Chamath Palihapitiya Is Giving Up on IPOF, IPOD Stocks


  • Social Capital Hedosophia VI (IPOF) and Social Capital Hedosophia IV (IPOD) have failed to find a merger target.
  • Palihapitiya cited valuation and volatility as reasons for the failure.
  • Both IPOF and IPOD stocks are trading at their IPO price of $10.
IPOD stock - Chamath Palihapitiya Is Giving Up on IPOF, IPOD Stocks

Source: iQoncept/

Shares of Social Capital Hedosophia VI (NYSE:IPOF) stock and Social Capital Hedosophia IV (NYSE:IPOD) stock are back to their $10 initial public offering (IPO) price after Chamath Palihapitiya announced that the two special purpose acquisition companies (SPACs) had failed to find a target. As a result, the two investment vehicles will return a combined $1.61 billion back to its shareholders.

Palihapitiya explained that the valuation of several potential target companies had made it unreasonable to merge with them without having a sufficient margin of safety. Furthermore, the current state of the market caused potential suitors to be wary of listing publicly. The Social Capital CEO and his team had evaluated more than 100 companies over the past two years.

Meanwhile, some of Palihapitiya’s successful SPAC mergers, like Opendoor (NASDAQ:OPEN), SoFi (NASDAQ:SOFI) and Clover Health (NASDAQ:CLOV), have faced extreme difficulty in the public markets. All three companies are below their IPO price of $10 and down at least 40% year-to-date (YTD). The heavy declines in these companies have may scared off potential merger targets.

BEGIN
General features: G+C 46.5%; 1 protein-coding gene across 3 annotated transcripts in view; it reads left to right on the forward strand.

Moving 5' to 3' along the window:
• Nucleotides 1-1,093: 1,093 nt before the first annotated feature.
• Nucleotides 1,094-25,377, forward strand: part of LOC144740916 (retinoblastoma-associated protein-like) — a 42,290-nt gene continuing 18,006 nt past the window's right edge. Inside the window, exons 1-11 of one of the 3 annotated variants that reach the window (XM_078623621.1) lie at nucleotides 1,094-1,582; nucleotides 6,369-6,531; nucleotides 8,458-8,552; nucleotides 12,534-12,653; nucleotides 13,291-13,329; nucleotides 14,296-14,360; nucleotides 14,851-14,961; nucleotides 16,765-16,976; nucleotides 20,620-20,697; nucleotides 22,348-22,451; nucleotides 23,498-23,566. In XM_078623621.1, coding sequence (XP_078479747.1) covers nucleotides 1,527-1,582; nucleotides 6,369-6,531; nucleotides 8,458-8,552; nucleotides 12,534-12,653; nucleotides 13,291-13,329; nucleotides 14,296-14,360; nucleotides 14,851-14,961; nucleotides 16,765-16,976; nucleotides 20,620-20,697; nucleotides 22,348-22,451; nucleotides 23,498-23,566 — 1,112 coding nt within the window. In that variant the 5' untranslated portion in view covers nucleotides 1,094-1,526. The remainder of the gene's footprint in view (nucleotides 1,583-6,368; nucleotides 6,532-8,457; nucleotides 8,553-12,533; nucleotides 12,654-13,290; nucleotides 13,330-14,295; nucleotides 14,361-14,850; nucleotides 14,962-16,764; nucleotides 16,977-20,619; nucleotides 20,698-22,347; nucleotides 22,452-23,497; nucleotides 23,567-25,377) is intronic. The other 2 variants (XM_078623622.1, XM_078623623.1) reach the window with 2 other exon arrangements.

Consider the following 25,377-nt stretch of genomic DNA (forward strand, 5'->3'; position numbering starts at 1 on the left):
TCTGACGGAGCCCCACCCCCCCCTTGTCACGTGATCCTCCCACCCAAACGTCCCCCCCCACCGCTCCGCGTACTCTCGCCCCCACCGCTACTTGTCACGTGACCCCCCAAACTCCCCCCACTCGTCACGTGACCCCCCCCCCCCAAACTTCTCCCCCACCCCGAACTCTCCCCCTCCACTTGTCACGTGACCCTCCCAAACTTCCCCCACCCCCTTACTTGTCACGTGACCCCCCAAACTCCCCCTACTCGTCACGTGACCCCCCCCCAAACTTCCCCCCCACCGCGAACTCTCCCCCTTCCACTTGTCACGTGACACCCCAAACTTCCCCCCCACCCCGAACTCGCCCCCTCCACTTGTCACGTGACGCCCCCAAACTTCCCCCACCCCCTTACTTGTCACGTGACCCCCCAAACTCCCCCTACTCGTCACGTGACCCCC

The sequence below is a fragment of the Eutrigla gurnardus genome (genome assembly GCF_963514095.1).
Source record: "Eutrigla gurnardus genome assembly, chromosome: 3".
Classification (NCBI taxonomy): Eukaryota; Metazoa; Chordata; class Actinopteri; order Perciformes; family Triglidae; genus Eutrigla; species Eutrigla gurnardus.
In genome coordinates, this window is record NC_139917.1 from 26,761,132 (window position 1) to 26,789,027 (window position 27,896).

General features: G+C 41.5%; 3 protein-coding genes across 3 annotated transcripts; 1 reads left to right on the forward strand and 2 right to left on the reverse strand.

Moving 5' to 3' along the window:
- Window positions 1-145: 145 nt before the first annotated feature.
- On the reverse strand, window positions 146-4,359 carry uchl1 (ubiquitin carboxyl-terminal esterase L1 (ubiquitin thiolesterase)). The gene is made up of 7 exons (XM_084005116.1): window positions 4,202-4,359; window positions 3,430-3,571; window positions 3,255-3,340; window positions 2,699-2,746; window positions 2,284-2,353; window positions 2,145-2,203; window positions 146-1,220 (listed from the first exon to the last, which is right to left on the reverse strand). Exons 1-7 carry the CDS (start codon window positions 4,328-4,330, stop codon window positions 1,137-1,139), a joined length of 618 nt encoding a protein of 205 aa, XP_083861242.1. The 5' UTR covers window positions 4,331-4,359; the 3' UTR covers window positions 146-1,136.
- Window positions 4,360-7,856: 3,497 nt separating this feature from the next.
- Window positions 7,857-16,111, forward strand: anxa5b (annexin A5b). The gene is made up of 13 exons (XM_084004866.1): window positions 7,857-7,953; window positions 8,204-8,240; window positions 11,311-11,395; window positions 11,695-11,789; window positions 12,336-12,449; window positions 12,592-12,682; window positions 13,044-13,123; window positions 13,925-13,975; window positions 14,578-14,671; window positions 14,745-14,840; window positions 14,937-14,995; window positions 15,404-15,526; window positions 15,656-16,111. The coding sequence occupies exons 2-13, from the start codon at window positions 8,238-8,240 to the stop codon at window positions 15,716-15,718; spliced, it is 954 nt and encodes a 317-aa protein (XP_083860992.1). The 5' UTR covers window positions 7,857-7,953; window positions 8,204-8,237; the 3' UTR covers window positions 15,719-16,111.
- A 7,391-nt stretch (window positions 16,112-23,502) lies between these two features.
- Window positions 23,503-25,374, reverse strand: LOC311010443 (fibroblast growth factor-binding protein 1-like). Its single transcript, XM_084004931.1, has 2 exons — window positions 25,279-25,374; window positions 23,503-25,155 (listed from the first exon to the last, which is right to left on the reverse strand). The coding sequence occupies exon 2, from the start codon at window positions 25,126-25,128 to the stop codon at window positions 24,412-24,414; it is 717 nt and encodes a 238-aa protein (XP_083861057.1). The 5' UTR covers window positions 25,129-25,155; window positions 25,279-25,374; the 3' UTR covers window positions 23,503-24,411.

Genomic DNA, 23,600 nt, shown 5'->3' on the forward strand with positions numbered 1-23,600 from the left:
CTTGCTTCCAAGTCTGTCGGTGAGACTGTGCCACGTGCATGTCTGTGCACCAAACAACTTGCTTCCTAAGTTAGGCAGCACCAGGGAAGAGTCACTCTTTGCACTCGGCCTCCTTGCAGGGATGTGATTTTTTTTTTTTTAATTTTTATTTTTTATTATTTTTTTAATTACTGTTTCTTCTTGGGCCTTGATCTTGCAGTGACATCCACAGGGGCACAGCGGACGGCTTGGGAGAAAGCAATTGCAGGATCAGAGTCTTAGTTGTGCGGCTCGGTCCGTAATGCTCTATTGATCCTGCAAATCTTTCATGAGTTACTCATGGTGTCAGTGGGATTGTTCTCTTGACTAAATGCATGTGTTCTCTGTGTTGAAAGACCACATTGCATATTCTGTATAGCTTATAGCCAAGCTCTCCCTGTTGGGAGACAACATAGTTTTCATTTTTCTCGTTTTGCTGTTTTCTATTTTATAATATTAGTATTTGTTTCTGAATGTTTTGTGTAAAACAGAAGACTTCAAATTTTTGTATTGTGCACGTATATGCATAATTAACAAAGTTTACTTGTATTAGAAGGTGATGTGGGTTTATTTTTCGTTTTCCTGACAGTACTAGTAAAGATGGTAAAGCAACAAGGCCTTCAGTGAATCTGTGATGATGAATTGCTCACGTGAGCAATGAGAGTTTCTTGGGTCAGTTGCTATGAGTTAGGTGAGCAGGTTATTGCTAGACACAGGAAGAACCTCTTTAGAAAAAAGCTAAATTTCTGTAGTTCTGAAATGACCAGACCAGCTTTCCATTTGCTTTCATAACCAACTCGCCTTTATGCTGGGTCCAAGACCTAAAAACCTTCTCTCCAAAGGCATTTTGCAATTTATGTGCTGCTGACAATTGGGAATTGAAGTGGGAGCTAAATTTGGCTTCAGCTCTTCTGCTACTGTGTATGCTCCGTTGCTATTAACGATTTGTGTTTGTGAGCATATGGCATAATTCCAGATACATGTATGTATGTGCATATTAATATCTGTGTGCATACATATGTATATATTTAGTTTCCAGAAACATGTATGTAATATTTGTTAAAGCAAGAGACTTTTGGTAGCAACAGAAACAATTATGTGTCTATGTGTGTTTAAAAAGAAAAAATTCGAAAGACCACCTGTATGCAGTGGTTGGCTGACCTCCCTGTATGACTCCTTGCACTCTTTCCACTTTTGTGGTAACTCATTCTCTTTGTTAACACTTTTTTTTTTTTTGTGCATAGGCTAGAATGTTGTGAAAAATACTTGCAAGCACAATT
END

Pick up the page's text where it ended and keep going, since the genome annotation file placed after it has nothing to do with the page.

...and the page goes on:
IPOF Stock and IPOD Stock to Return Capital Back to Shareholders

Palihapitiya’s view on SPACs remains consistent as to when he signed his first SPAC deal. He ultimately views them as a tool to support the growth prospects of a company.

Still, 2022 has been anything but pleasant for SPACs. There are more than 600 SPACs that will face deadlines for a merger target in the next 17 months. These blank-check companies hold more than $174 billion of cash that may be returned to shareholders if a target is not found. Earlier this year, acclaimed hedge fund manager Bill Ackman shuttered his $4 billion SPAC after failing to find a target in time. Pershing Square Tontine Holdings was the largest SPAC of all time.

Furthermore, the U.S. Securities and Exchange Commission (SEC) may be cracking down on SPACs. Earlier this year, the agency drafted proposals that would limit unreasonable claims, such as excessive revenue growth. Several blank-check companies had issued excessive growth targets before going public, only to later reduce them dramatically.

Palihapitiya explained that his focus will now go toward finding merger targets for the two remaining Bio 2.0 SPACs. There are four in total, with two already finding targets in the form of ProKidney (NASDAQ:PROK) and Akili (NASDAQ:AKLI). AKLI is trading way below the IPO price of $10, while PROK is hovering near it.

On the date of publication, Eddie Pan did not hold (either directly or indirectly) any positions in the securities mentioned in this article. The opinions expressed in this article are those of the writer, subject to the Publishing Guidelines.

Eddie Pan specializes in institutional investments and insider activity. He writes for InvestorPlace’s Today’s Market team, which centers on the latest news involving popular stocks.

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